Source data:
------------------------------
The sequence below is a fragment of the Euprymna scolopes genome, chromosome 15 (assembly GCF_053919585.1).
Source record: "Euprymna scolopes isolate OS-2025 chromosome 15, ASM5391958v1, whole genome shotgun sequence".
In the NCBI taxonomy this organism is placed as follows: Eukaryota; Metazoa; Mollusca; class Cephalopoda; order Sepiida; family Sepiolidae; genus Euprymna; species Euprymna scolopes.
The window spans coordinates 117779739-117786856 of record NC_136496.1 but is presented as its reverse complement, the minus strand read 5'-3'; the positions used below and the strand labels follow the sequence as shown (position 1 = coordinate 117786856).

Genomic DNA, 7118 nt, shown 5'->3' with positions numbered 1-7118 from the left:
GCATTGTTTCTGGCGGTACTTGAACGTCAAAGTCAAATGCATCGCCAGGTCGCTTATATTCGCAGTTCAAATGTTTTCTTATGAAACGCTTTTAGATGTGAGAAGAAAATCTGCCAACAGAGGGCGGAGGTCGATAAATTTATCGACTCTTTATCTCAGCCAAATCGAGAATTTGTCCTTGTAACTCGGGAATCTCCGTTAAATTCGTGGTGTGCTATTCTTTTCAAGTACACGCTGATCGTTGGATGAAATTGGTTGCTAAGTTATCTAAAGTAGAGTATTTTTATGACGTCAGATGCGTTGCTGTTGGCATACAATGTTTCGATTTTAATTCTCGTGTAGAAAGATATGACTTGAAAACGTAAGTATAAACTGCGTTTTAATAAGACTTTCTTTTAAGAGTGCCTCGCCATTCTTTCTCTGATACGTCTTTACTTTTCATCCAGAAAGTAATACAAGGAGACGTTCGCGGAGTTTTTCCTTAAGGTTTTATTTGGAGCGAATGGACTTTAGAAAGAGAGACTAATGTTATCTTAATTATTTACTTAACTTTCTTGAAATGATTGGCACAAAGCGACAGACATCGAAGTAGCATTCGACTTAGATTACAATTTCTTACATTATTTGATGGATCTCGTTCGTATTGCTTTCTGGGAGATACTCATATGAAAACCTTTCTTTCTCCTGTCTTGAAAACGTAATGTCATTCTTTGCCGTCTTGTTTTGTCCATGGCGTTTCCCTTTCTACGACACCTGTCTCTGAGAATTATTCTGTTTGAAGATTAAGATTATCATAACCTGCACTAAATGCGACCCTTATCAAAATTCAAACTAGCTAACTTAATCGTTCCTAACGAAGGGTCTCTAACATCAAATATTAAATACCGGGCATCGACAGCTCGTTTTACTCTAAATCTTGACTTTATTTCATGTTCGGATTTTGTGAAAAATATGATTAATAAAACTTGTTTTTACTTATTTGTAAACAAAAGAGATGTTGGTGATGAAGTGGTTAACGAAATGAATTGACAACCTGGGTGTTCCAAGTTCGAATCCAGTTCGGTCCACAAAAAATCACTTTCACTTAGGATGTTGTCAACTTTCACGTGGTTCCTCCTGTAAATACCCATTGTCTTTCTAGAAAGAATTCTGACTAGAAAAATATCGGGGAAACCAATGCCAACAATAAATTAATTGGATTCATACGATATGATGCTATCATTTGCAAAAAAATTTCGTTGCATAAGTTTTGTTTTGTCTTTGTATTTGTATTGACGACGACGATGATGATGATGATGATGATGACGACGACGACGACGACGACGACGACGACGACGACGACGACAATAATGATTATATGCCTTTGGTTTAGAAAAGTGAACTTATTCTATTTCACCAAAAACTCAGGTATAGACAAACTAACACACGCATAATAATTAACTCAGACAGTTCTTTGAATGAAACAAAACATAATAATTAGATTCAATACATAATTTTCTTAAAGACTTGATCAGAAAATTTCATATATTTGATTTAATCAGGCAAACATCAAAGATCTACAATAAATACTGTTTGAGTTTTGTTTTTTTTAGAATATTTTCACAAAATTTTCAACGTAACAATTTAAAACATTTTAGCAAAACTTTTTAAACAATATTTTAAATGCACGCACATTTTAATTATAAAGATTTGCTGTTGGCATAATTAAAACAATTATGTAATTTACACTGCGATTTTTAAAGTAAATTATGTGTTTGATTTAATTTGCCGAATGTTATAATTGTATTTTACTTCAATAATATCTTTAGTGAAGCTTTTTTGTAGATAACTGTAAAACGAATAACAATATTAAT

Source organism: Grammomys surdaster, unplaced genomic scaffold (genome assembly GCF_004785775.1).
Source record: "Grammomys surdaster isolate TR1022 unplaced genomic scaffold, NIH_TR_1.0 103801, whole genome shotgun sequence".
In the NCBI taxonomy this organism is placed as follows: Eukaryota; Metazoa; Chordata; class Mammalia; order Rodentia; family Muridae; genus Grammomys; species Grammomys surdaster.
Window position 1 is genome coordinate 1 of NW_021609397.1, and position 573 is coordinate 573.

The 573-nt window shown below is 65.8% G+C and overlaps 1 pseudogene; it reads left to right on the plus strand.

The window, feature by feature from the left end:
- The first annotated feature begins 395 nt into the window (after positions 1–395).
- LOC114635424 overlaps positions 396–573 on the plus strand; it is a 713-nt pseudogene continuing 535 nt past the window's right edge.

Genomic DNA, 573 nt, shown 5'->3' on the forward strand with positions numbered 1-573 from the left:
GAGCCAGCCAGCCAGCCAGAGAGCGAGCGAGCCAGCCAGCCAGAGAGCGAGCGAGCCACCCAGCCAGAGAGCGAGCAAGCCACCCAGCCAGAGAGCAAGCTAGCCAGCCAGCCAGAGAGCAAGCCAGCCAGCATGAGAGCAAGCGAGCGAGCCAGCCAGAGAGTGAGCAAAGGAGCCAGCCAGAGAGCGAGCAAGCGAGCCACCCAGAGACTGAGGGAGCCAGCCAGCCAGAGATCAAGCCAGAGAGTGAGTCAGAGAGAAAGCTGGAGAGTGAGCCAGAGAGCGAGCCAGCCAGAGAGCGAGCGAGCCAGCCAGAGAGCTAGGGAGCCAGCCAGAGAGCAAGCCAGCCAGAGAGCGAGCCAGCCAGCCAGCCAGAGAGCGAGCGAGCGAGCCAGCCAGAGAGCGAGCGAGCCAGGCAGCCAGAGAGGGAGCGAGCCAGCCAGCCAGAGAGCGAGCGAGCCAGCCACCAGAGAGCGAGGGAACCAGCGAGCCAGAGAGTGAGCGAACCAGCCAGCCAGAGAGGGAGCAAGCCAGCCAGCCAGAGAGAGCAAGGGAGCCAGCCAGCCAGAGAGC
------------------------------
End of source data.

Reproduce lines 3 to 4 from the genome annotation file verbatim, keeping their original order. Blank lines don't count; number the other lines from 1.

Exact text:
In the NCBI taxonomy this organism is placed as follows: Eukaryota; Metazoa; Mollusca; class Cephalopoda; order Sepiida; family Sepiolidae; genus Euprymna; species Euprymna scolopes.
The window spans coordinates 117779739-117786856 of record NC_136496.1 but is presented as its reverse complement, the minus strand read 5'-3'; the positions used below and the strand labels follow the sequence as shown (position 1 = coordinate 117786856).